Sunday, October 22, 2006


A couple of weeks ago my main wildlife lens died. It was splashed with too much sports drink and stopped at F22 forever. I did my best to try to repair it but after nearly completely disabling it, I found that the aperture was probably too fragile to clean. At the time it was really bad for me. I had no idea I was about to open up the power of the best of serious lenses. So the lens was shot--and cheaper to buy a new one then to have it fixed or close enough. So instead of adding it to my junk pile I used it to build a system I would find to be the next level past anything I have ever done--and I had one of my greatest days in my history of “build- your own" stuff. I have long told you about the fact I build my own lenses. Much knowledge allowed me to build an adapter that can catch a fly at five feet away almost as optically clear as the one above. The days of extreme crops are over! The adapter I build puts me in a new league and my pro-macro kit for my Pentax got a new life in digital. Check this out. And don't forget to click on them to see a bigger sharper shot. It is soon going to be winter.

I got several emails and comments from people who did not read the text and assumed I'd bought this rig. READ the texts. Most of the pictures on my site were taken with unconventional home brew optical systems I put together completely myself and added to existing cameras or lenses. I still have a lot of practice needed on this rig. It will take continued testing to learn how to use the adapter and hold some of the heavy lenses and rigs it needs. I invented and called the "Phoenix" because it used the mount that was for the wildlife lens that broke. From the ashes of a disaster arose a whole new set of abilities! Now I'm glad that expensive lens broke because I would have never invented this lens without this situation and it may have been years before I could afford to get lenses like this or break a lens by accident and discover it. I invented this system and know it can be done again. These first few shots--are not much and only slightly show what is possible. This thing has the power to take very extreme macro shots and depth of field chances far higher then f22. Like Earthquakes, one stop over f22 is multiplied mathematically. By the time you reach f30 you can't even take a picture on the most sunny of days without very long exposures and or iso numbers pushing way past 1600.

"Fall is not falling yet"
Generally, if I see something I like, I take a picture of it--even if I have to keep switching lenses. Although this sequence of pictures is supposed to be about the incredible adapter I built, I thought I'd add some more "normal" shots.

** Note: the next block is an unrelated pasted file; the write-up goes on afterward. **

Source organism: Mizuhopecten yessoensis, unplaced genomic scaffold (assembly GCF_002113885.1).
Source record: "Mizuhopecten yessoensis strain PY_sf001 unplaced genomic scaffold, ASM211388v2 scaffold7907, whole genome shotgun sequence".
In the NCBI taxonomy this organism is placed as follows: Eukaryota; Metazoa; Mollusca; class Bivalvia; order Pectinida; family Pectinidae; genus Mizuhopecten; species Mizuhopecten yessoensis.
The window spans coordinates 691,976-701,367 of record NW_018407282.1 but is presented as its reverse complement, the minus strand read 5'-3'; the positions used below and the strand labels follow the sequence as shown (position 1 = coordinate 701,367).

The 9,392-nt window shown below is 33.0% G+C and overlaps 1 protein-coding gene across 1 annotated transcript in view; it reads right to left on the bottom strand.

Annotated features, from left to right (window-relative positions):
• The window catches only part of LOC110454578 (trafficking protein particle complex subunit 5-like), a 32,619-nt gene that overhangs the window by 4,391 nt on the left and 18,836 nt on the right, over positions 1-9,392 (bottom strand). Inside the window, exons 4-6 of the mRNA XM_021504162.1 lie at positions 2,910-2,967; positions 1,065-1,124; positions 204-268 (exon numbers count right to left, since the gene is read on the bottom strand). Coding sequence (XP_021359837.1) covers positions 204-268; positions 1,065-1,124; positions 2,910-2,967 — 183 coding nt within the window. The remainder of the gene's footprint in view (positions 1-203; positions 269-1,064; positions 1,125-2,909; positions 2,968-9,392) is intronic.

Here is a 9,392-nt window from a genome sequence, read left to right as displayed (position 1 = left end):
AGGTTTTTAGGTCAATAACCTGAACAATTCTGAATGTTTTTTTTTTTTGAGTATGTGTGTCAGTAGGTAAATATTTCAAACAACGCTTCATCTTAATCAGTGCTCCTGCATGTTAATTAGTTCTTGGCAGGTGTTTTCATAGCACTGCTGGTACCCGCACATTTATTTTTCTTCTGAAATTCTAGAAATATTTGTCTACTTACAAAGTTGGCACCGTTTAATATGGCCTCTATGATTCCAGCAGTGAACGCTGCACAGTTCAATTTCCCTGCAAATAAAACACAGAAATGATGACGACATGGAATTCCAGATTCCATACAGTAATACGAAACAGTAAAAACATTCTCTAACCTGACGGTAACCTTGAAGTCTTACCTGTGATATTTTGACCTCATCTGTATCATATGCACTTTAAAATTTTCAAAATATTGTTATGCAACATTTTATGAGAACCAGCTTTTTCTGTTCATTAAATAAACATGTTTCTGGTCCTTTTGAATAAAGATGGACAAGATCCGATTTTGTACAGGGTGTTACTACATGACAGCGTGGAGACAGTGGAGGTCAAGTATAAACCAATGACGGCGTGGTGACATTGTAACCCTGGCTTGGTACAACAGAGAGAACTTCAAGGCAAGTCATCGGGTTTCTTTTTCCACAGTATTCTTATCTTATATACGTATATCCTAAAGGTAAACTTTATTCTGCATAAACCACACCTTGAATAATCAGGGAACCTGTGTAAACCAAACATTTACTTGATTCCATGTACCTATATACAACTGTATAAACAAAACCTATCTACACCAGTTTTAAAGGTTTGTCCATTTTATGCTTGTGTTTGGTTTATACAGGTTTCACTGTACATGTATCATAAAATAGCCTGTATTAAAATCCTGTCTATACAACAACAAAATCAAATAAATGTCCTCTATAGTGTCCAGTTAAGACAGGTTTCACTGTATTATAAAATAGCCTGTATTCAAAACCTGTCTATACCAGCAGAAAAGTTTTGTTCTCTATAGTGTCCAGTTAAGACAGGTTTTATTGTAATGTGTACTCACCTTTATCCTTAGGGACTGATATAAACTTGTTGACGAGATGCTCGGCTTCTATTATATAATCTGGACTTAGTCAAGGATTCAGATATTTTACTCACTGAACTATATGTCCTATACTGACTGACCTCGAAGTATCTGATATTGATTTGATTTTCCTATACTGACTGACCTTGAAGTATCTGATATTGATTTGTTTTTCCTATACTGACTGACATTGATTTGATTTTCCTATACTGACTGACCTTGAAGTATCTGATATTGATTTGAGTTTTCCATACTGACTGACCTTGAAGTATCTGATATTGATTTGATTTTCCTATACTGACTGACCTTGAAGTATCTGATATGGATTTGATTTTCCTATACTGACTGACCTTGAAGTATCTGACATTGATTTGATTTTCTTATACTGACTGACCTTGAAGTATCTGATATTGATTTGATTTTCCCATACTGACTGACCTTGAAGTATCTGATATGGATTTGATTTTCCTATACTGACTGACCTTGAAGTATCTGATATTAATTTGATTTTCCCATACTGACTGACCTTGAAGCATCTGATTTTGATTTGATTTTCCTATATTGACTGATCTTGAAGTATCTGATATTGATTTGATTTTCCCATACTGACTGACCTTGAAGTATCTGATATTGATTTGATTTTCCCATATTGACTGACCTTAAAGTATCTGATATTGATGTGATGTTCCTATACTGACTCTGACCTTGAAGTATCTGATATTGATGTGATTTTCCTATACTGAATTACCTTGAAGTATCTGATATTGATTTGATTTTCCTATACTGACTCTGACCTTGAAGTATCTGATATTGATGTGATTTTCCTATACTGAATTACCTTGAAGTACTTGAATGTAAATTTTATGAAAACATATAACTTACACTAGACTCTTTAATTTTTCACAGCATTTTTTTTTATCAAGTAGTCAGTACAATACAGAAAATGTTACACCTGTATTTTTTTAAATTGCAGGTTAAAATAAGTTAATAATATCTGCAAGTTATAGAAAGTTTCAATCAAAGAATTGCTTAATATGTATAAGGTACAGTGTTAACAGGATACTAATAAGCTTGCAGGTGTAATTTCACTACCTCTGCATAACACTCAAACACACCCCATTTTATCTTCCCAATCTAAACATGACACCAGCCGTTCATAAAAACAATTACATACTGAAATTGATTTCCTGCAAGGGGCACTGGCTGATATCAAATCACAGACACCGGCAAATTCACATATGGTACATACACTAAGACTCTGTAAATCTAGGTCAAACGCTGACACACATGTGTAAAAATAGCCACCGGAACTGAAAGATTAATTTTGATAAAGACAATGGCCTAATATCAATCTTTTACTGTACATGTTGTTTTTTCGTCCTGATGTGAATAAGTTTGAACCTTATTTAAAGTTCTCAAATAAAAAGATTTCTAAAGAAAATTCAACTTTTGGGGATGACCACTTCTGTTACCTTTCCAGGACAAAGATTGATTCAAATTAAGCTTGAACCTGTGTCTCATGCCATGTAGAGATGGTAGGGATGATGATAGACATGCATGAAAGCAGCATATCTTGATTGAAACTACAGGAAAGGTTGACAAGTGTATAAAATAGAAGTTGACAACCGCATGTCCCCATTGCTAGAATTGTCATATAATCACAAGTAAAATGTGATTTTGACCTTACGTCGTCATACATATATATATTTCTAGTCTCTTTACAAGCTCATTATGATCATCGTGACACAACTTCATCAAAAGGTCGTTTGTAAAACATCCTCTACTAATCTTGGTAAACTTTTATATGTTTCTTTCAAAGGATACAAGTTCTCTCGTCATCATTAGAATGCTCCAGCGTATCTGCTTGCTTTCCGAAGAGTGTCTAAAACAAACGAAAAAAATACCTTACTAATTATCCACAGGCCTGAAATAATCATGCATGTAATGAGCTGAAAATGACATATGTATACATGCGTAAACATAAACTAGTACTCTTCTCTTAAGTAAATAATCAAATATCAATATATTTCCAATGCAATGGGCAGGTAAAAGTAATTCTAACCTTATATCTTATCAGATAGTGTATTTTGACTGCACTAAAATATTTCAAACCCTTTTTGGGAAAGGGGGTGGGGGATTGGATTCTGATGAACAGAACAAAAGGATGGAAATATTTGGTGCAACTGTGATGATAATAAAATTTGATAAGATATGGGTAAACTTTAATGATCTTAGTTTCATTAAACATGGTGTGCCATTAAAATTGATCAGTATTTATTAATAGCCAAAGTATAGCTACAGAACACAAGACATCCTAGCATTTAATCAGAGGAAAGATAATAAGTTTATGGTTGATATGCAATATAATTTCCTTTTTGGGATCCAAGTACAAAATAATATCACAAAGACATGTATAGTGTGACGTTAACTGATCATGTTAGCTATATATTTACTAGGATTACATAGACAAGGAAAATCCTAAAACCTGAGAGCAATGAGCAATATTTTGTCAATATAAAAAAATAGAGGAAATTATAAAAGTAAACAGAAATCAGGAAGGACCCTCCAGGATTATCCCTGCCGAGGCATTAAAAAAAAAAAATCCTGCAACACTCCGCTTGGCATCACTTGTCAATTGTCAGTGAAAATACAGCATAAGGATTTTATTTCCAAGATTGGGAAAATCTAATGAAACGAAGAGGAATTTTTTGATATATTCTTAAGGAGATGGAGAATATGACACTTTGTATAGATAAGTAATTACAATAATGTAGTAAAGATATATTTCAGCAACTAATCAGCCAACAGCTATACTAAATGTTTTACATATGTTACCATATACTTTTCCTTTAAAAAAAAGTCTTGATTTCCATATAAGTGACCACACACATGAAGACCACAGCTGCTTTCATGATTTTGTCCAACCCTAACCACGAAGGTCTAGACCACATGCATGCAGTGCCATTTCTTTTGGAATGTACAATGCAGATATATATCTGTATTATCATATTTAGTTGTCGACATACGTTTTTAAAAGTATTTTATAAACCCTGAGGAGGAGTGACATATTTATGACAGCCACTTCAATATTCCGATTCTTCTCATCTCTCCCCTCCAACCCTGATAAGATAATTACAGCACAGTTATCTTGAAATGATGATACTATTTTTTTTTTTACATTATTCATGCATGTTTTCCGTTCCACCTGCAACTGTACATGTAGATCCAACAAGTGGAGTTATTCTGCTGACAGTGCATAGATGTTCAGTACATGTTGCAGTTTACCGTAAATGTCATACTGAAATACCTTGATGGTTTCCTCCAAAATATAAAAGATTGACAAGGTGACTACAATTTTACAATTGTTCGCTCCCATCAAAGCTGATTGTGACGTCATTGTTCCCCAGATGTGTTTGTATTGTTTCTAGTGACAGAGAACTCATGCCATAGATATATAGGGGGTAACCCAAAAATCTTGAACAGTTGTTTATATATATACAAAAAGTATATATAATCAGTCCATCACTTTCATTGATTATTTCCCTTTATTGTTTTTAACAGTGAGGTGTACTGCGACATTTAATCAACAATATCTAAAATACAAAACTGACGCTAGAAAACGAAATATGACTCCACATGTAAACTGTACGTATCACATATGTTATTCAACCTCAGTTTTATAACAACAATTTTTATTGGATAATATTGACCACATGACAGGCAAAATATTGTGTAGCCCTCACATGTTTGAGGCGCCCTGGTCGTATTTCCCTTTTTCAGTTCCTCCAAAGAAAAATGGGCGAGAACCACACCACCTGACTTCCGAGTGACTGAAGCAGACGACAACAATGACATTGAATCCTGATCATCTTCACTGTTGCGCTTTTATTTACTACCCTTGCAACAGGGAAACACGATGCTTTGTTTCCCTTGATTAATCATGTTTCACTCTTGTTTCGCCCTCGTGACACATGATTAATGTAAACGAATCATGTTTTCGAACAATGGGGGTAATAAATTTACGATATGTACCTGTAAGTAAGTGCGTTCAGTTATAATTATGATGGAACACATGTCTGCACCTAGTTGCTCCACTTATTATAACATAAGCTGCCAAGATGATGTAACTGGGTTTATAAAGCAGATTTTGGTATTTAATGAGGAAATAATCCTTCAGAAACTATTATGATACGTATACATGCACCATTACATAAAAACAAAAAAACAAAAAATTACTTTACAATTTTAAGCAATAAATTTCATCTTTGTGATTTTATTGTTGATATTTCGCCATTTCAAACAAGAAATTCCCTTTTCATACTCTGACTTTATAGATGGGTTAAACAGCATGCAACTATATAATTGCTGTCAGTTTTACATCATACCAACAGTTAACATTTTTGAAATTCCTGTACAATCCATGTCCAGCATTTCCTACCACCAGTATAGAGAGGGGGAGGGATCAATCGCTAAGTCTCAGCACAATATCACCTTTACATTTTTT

This fly made me say "I won't ever swat a fly again" when I captured it's image from over a foot away making it easy. I wish there were more insects here in The Dalles to photograph. Flies are not any particular special interest to me and I've swatted a few in my time--but there are tons of them out here in The Dalles and I have done two many bee shots. I can't wait for my trip to Guam where I may be able to finally for fill a childhood dream of taking tropical pictures of spiders and insects.

It does not rain often here, so when it does the camera comes out with the sun quick, even if I'm having a bad day. Finally I am registered enough with local police department that I can walk around without being stopped. I've got to say I am glad the cops are suspicious. I am glad people are vigilant. My first digital camera and laptop was stolen and it took me years to recover. My business cards are my badge to walk around taking pictures. Remember to take ID if you do--many people may be suspicious of you and call the police. Just be decent and honest and you will be fine. I've been questioned a half dozen times or so for walking around with a big camera in residential areas.

Out of focus water droplets suggest the presents of "spirit orbs" or Ghosts, in this picture. You know--being a photographer I really get a kick out of those people who think an out of focus peace of dust is there long dead great grandpa or something. Why the heck would he look like that? I am undecided on most supernatural subjects but with a background in electronics and photography I notice allot of this stuff. Some of it is definitely bunk. Some of the best UFO shots were hub caps thrown in the air and a nice quick sunny snapshot.